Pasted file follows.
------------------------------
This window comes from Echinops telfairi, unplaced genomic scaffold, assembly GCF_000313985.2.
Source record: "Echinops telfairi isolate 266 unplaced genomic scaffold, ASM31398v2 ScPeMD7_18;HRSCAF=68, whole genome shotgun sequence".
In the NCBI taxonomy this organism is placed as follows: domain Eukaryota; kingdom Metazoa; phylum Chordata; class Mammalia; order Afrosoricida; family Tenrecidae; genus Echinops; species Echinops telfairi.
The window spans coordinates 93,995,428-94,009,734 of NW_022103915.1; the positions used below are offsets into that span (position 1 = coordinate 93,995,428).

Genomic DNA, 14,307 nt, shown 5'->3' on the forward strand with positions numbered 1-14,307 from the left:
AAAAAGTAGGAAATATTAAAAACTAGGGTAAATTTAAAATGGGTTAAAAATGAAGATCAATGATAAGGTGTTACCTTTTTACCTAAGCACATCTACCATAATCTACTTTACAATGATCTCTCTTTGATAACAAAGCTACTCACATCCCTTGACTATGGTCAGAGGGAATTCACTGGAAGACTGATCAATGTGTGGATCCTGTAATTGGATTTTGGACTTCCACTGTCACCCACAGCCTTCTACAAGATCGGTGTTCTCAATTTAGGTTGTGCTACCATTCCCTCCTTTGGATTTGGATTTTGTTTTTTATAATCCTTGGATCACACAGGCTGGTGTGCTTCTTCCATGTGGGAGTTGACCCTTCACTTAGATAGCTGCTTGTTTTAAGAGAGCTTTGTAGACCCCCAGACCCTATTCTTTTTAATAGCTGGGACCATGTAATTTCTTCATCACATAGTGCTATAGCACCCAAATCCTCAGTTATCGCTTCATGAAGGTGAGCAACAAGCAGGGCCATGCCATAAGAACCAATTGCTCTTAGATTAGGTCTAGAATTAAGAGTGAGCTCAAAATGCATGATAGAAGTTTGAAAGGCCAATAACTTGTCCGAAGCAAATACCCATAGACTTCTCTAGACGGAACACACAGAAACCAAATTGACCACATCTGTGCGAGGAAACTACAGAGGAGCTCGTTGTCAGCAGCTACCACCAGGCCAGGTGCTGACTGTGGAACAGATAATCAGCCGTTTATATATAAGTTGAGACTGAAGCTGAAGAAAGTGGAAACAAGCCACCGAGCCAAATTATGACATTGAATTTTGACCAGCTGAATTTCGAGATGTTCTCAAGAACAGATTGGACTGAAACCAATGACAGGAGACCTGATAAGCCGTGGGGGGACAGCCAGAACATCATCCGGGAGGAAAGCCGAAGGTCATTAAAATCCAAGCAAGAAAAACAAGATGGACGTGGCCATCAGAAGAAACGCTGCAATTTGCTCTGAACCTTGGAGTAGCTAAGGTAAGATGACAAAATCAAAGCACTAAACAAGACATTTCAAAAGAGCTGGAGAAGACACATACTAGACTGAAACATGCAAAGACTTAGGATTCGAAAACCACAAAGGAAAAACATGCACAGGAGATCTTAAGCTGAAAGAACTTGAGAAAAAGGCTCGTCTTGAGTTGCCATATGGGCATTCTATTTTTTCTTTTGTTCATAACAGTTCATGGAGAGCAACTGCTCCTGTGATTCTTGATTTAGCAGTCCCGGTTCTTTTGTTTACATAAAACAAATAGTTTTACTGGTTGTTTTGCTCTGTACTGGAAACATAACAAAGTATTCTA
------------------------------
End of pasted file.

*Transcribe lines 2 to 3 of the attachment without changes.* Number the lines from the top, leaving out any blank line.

Source record: "Echinops telfairi isolate 266 unplaced genomic scaffold, ASM31398v2 ScPeMD7_18;HRSCAF=68, whole genome shotgun sequence".
In the NCBI taxonomy this organism is placed as follows: domain Eukaryota; kingdom Metazoa; phylum Chordata; class Mammalia; order Afrosoricida; family Tenrecidae; genus Echinops; species Echinops telfairi.